- Suffering As a Poetic Strategy of Emily Dickinson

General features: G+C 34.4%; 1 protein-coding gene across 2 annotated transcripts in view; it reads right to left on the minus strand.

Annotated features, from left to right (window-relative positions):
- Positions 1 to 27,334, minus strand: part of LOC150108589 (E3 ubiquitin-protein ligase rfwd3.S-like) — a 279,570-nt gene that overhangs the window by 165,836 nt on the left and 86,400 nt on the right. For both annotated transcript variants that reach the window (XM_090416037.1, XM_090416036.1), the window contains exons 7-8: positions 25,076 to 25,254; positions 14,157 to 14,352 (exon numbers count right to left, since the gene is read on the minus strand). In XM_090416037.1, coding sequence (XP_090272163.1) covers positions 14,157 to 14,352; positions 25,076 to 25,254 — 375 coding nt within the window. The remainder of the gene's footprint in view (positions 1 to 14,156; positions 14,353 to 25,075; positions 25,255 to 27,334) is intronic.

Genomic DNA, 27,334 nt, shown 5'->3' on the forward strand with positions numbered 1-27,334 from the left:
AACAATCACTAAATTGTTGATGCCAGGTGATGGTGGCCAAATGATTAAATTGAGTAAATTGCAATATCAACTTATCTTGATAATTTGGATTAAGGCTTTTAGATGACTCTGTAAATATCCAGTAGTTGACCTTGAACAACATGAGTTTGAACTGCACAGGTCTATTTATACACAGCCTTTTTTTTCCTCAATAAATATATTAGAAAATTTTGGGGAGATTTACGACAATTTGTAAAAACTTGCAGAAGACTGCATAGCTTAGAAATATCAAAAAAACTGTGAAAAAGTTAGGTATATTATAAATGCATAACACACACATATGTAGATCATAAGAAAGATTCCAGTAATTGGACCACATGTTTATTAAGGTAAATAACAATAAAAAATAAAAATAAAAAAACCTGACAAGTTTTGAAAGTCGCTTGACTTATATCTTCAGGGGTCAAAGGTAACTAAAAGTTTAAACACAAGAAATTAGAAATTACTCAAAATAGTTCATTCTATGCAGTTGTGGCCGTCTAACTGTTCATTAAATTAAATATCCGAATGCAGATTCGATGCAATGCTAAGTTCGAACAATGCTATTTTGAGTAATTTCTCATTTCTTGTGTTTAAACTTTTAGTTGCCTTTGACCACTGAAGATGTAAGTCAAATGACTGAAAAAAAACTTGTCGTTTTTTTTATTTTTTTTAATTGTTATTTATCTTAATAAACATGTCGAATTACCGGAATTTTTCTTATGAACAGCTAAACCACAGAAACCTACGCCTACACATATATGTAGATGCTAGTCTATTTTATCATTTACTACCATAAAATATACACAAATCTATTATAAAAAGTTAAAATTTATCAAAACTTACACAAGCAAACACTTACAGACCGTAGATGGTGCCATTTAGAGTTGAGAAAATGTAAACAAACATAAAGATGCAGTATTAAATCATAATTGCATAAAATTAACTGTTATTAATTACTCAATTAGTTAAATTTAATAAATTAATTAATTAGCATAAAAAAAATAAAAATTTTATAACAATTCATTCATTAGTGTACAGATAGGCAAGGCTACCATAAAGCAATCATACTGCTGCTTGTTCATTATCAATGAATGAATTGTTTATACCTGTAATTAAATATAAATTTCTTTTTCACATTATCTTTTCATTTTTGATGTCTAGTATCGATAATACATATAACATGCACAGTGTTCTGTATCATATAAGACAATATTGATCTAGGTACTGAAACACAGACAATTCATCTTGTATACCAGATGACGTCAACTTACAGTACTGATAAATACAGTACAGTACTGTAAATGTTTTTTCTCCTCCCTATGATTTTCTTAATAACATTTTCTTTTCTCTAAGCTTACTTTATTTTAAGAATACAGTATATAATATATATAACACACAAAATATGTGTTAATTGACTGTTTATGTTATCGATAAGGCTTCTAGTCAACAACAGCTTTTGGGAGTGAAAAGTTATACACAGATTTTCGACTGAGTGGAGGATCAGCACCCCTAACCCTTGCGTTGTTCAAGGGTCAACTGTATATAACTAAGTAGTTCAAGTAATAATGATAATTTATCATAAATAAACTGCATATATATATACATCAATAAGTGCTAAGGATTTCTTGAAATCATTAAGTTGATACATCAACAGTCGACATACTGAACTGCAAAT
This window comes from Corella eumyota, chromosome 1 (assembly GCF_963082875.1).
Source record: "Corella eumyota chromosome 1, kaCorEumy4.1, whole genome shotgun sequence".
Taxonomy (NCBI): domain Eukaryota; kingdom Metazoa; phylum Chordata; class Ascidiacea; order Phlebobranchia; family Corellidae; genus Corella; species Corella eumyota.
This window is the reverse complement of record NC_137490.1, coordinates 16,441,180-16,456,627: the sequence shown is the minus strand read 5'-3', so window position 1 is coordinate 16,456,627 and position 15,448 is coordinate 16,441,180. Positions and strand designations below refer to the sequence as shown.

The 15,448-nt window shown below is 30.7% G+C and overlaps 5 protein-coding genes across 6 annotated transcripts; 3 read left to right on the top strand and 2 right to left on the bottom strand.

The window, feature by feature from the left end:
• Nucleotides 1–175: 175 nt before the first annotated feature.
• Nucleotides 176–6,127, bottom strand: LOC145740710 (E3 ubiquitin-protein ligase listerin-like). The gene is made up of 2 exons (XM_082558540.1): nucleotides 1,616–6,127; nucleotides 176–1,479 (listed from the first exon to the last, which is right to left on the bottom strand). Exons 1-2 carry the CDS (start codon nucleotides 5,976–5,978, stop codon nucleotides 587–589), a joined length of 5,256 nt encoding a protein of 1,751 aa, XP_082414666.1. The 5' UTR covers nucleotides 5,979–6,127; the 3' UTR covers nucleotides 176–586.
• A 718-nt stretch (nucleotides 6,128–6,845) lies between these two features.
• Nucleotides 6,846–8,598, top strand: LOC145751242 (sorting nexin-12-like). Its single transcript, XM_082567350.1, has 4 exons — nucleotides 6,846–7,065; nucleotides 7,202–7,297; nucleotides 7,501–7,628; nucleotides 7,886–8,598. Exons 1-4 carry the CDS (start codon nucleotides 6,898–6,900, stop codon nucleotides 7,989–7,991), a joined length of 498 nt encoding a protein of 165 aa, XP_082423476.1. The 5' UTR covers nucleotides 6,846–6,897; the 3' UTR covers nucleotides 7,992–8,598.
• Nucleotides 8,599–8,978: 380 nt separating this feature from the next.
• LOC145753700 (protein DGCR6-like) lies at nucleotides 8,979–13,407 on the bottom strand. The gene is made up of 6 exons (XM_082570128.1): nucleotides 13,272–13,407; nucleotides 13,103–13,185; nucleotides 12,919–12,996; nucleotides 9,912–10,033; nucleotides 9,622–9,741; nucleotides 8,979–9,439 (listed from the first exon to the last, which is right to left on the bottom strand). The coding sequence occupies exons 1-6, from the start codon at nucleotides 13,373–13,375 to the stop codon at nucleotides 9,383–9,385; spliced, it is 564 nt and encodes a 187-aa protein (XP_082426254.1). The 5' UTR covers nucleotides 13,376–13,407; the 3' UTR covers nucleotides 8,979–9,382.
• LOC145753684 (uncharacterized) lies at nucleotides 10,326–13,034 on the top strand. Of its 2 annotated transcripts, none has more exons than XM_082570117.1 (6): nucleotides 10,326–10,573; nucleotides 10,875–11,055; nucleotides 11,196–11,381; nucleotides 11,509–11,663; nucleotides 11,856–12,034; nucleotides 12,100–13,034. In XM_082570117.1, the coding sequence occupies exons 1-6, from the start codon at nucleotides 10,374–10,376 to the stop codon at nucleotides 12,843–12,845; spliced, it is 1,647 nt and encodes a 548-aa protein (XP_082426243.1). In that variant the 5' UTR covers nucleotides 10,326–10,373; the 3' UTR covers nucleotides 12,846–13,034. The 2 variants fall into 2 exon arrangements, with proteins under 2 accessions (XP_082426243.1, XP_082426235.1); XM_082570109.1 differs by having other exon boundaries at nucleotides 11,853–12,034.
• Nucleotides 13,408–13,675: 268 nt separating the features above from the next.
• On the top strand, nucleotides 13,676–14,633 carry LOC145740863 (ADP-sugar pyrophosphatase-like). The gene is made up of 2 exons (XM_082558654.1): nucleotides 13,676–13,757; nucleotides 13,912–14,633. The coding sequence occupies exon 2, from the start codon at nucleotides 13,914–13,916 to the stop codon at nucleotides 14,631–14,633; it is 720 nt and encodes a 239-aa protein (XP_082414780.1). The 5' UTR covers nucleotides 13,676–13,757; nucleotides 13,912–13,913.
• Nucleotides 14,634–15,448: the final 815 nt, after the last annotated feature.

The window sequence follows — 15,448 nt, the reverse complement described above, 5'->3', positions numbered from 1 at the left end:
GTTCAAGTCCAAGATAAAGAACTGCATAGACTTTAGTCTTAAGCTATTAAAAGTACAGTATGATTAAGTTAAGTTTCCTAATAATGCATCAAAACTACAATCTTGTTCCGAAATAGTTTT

The analysis of a selection of Emily Dickinson's texts confirms the notion that suffering occupies the principal position in the poet's work. Her poetry constitutes an example of a painful literary quest for subjectivity as well as an act of self-transcendence, which means that through her writing the poet obtained conscious control over her personal anguish. By using pain as a poetic strategy she transformed her private biography into a literary text. In this way she became a model for coping with suffering and using it for self-examination and self-development. In Emily Dickinson's poems suffering creates a new language and a new outlook on the self and the world. During the investigation of her poetic texts three dimensions of suffering as a poetic strategy have been distinguished: suffering as a theme, suffering as a subversive force affecting the language, and suffering as a form of poetic expression. The critical tool used for this analysis was the theory of Julia Kristeva, who emphasises these elements as crucial in the interpretation of literary texts. The healing power of Emily Dickinson's poetry lies in her presenting that suffering also has the positive, empowering side. By displaying an astounding autonomy and showing an alternative way of existence the poet demonstrated that fulfilment can be understood in a very broad sense. Her poetry constitutes evidence that the creative processes can be used as psychotherapy for both the creator and the recipient.
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